For some, TMF's futuristic vision of techno-immortality may conjure up thrilling mental images of Data, the benign and inquisitive android from the TV series "Star Trek: The Next Generation." For others, James Cameron's The Terminator and its homicidal cyborg instantly leap to mind.

Duncan readily understands the latter group's fears about the future, and present, uses of all that data. But, he emphasizes, TMF has no interest in data-mining LifeNaut's users, selling them robots or cloning humans — the last of which, as he points out, is both unethical and illegal. Rather, his foundation is trying to answer more fundamental questions: What exactly does it mean to be human? What role will technology play in humanity's next great evolutionary leap?

Other research endeavors have focused on understanding how each component of the human brain functions; the BigBrain project, for instance, is creating a 3D digital atlas of the brain. LifeNaut, Duncan says, is more interested in the information the brain stores specifically to create the mind and the self. He envisions various methods that might be used for extracting and curating those data: video motion capture, voice-recognition software, online surveys and psychological tests. Other details about individual identity and beliefs, he adds, may be gleaned from the cultural products we feed our minds, such as movies, books, art and music.

"All these different constellations are expressions of your consciousness," Duncan explains. "If it can be digitized or saved in some form, we're trying to create that space" where consciousness could be preserved indefinitely.

While these cutting-edge technologies may inspire predictions of both good and ill, Duncan says people from around the world are clamoring to learn more about TMF and its mission, values and projects. Many, including international journalists and documentary filmmakers, travel to Vermont to get a closer look at what the foundation is doing, and he no longer has time to sit down with them all.

In response, TMF and its founders and benefactors — Martine and Bina Rothblatt — have set aside an empty 10-by-25-foot space at the foundation's Lincoln headquarters to showcase their mission. Recently, Duncan put out a call to Vermont's artists and other creative thinkers to help him fill that space with an "explanatorium" that would teach people about the foundation's history, goals and ethics. Participants will receive public credit for their work, but not compensation.

"I've always found that better things come out of collaboration and synergy," Duncan explains. "Vermont is just teeming with really creative people who I think are comfortable with being free thinkers. And this is definitely an area that requires free thinking about the future."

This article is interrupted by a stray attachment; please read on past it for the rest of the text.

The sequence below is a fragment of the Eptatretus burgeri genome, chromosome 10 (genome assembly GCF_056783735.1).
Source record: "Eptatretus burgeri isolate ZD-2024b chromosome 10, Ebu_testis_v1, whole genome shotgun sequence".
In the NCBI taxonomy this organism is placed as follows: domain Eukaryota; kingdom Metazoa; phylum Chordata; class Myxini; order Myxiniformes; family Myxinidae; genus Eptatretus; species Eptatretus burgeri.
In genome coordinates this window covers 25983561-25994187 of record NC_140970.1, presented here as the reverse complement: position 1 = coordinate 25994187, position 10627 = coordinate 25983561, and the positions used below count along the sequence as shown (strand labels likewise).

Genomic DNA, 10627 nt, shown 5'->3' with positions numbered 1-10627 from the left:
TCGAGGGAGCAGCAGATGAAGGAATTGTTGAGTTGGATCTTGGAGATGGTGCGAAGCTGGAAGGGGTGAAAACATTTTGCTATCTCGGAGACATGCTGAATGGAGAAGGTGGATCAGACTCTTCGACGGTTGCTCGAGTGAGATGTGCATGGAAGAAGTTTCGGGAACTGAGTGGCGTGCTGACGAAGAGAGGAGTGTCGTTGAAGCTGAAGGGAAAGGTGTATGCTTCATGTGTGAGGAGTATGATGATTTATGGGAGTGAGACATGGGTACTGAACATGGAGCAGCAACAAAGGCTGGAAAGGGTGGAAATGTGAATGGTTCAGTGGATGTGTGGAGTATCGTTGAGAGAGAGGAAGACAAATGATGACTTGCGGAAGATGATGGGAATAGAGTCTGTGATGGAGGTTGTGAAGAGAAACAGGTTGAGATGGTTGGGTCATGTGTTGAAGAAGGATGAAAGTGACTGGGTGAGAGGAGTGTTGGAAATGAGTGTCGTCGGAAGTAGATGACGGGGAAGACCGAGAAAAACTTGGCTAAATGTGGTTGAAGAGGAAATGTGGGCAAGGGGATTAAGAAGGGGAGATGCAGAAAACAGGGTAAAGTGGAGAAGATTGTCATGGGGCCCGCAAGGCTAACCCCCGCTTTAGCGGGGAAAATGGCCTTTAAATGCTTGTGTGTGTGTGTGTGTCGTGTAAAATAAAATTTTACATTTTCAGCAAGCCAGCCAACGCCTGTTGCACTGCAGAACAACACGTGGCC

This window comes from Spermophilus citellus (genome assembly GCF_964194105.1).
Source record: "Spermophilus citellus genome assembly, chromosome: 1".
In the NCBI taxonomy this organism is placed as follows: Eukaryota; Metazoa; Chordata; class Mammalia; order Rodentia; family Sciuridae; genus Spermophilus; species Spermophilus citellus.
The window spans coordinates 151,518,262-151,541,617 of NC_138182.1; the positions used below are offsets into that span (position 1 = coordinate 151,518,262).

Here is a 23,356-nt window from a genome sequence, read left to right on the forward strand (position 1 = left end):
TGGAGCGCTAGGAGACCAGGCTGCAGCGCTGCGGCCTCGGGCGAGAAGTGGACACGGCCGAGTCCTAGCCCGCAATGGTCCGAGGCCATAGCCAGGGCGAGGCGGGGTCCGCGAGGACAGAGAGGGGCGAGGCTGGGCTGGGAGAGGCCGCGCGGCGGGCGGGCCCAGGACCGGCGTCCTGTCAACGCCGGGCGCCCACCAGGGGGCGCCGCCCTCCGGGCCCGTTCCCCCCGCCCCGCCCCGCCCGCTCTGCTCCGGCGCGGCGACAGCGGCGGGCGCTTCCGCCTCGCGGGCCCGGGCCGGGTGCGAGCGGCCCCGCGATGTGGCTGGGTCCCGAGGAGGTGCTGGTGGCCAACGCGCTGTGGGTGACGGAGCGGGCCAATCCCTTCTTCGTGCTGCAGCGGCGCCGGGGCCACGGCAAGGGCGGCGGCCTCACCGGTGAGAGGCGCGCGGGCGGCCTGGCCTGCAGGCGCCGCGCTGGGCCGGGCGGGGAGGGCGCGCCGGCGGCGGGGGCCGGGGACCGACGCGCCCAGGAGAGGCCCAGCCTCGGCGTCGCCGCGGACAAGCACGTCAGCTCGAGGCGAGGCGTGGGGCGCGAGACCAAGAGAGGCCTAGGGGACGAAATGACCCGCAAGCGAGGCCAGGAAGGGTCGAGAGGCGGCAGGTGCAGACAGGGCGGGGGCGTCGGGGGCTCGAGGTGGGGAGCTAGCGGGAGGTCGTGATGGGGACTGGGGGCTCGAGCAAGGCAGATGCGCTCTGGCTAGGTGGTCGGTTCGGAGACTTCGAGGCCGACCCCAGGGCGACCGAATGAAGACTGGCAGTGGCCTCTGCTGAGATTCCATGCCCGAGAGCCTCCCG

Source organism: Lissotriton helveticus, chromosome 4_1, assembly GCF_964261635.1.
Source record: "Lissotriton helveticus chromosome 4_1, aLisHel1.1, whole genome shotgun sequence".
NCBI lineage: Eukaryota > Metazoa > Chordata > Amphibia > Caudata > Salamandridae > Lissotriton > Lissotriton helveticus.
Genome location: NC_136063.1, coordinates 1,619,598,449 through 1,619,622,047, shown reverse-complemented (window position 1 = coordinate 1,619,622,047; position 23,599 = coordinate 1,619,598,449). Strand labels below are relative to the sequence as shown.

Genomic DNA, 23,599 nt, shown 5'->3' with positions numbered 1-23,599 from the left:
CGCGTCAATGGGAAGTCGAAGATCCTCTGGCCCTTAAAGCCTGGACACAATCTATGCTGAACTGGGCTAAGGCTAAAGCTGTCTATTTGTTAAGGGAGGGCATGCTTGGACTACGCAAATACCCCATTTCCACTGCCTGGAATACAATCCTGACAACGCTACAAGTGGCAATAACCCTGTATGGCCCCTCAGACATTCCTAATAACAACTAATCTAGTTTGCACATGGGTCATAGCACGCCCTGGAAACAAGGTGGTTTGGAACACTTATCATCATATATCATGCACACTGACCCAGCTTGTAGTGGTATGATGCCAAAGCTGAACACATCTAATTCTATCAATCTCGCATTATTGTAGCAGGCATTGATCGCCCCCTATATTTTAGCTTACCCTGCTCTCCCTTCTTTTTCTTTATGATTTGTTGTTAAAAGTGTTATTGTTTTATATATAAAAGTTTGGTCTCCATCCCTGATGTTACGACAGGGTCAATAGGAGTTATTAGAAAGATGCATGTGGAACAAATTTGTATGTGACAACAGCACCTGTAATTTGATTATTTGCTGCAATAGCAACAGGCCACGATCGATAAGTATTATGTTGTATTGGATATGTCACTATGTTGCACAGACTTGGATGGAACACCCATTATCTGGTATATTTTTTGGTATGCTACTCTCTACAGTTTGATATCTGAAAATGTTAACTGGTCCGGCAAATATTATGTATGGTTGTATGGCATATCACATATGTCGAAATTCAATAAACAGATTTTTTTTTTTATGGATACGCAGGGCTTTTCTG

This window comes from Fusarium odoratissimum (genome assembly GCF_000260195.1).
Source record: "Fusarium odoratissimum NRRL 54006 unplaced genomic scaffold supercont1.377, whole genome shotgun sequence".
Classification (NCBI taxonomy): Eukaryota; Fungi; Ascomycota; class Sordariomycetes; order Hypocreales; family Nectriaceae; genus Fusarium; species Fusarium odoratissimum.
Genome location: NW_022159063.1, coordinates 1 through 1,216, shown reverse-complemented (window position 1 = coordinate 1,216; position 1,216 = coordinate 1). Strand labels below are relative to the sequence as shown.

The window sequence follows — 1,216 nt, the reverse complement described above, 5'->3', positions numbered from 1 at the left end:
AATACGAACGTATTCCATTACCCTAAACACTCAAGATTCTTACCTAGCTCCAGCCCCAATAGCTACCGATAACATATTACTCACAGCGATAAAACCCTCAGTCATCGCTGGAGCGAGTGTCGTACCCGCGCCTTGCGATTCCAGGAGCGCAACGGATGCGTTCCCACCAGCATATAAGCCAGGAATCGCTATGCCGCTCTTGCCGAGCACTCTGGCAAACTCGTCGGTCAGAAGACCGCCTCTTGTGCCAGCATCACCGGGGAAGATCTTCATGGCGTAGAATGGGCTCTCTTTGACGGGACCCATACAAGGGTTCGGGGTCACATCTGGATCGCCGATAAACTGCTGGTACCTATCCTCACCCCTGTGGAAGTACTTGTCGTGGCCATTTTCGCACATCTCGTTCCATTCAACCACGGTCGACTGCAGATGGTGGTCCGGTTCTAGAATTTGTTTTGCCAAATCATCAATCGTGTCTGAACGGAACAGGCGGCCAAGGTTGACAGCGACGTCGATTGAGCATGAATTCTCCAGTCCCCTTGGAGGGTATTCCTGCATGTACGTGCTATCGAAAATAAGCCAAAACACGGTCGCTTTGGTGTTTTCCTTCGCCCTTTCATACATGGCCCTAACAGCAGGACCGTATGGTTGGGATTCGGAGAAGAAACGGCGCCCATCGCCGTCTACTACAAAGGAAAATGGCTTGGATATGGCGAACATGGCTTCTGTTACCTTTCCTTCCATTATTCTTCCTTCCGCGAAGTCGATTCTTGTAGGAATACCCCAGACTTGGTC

Initially, Duncan says, the explanatorium will focus on three components of TMF's work: the mind-uploading LifeNaut project, Bina48 and how she came to be, and the biofile project. Though Duncan doesn't envision the explanatorium as a public museum, he says it could eventually become a mobile exhibit he or the Rothblatts use when they're on tour with Bina48 or their other projects.

Why solicit the input of local creatives for such an endeavor? Artists, Duncan suggests, "are the cultural detectives for the truth that's not yet emerged.

"Poets, writers and artists are comfortable with exploring something that seems ambiguous and true at the same time," he adds. "And that's where we're at."

Duncan wants visitors to walk away from the explanatorium with a greater understanding of the social and moral implications of mind-uploading technology — and less fear about it.

"This is a very human endeavor, and it's been going on from day one," he says, "where people have tried to preserve and pass on something that seems very personal and important to them about their life and their unique experiences."

Pink Floyd once summed up a life with the lyrics of "Breathe": "For long you live and high you fly, / and smiles you'll give and tears you'll cry, / and all you touch and all you see, / is all your life will ever be." But the folks at TMF believe that your life could be something more: just the first of many future iterations of you.

To participate in the Terasem Movement Foundation's Explanatorium project, email Bruce Duncan at terasem@gmavt.net.

The original print version of this article was headlined "Mind Matters"